Siriwardena, Aloysius Niroshan; Shaw, Deborah; Essam, Nadya; Togher, Fiona Jayne; Davy, Zowie; Spaight, Anne; Dewey, Michael
Previous studies have shown wide variations in prehospital ambulance care for acute myocardial infarction (AMI) and stroke. We aimed to evaluate the effectiveness of implementing a Quality Improvement Collaborative (QIC) for improving ambulance care for AMI and stroke. We used an interrupted time series design to investigate the effect of a national QIC on change in delivery of care bundles for AMI (aspirin, glyceryl trinitrate [GTN], pain assessment and analgesia) and stroke (face-arm-speech test, blood pressure and blood glucose recording) in all English ambulance services between January 2010 and February 2012. Key strategies for change included local quality improvement (QI) teams in each ambulance service supported by a national coordinating expert group that conducted workshops educating staff in QI methods to improve AMI and stroke care. Expertise and ideas were shared between QI teams who met together at three national workshops, between QI leads through monthly teleconferences, and between the expert group and participants. Feedback was provided to services using annotated control charts. We analyzed change over time using logistic regression with three predictor variables: time, gender, and age. There were statistically significant improvements in care bundles in nine (of 12) participating trusts for AMI (OR 1.04, 95% CI 1.04, 1.04), nine for stroke (OR 1.06, 95% CI 1.05, 1.07), 11 for either AMI or stroke, and seven for both conditions. Overall care bundle performance for AMI increased in England from 43 to 79% and for stroke from 83 to 96%. Successful services all introduced provider prompts and individualized or team feedback. Other determinants of success included engagement with front-line clinicians, feedback using annotated control charts, expert support, and shared learning between participants and organizations. This first national prehospital QIC led to significant improvements in ambulance care for AMI and stroke in England. The use of care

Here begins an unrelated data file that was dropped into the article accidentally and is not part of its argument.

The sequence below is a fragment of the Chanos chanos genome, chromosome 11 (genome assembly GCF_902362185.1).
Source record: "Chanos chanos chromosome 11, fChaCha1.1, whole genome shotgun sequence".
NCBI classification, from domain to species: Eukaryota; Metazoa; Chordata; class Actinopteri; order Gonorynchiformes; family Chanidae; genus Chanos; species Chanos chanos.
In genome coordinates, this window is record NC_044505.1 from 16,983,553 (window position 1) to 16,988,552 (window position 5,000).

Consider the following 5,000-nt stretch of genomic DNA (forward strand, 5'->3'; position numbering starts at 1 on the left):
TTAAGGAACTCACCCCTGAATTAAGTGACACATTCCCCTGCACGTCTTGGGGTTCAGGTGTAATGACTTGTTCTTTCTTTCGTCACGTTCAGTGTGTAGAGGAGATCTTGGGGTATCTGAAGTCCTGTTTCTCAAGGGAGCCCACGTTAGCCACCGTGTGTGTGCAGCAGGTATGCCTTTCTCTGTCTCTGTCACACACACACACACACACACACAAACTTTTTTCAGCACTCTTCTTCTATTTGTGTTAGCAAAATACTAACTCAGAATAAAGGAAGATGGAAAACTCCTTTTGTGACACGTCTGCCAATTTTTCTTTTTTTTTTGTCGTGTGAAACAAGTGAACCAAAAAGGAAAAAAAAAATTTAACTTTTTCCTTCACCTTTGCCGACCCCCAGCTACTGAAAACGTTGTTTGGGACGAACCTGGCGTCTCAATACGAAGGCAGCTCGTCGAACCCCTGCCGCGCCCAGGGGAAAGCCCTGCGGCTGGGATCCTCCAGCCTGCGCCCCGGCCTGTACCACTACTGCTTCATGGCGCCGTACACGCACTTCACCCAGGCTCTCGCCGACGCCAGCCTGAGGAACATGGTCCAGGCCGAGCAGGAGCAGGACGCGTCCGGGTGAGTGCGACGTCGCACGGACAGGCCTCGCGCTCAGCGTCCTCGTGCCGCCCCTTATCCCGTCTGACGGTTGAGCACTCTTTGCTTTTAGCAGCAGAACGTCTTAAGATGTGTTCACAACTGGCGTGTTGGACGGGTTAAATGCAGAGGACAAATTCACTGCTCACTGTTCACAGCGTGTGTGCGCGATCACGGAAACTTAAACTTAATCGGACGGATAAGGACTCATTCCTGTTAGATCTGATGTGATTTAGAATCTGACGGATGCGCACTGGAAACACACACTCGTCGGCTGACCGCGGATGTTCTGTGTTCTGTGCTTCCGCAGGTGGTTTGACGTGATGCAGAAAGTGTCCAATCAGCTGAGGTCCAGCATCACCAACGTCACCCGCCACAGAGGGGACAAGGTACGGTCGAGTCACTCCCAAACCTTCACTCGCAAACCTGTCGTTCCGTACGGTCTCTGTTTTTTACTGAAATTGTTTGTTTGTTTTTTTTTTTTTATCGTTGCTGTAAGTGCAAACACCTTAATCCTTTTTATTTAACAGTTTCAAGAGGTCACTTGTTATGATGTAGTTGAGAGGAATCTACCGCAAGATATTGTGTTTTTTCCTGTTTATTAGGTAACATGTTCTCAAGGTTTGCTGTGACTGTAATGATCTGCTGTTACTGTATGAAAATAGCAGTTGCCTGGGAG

segment elevated myocardial infarction (STEMI) patients). An additional 23 prehospital patients were excluded because of missing or incomplete data...tool (J Trauma Acute Care Surgery 2014 Mar;76(3):743-9.), and is among the important findings from this project...Trauma Acute Care Surgery 2014 Mar;76(3):743-9 2) Van Haren RM, Ryan ML, Thorson CM, Namias N, Livingstone AS, Proctor KG: Bilateral near infrared
Zong, Zhao-wen; Li, Nan; Cheng, Tian-min; Ran, Xin-ze; Shen, Yue; Zhao, Yu-feng; Guo, Qing-shan; Zhang, Lian-yang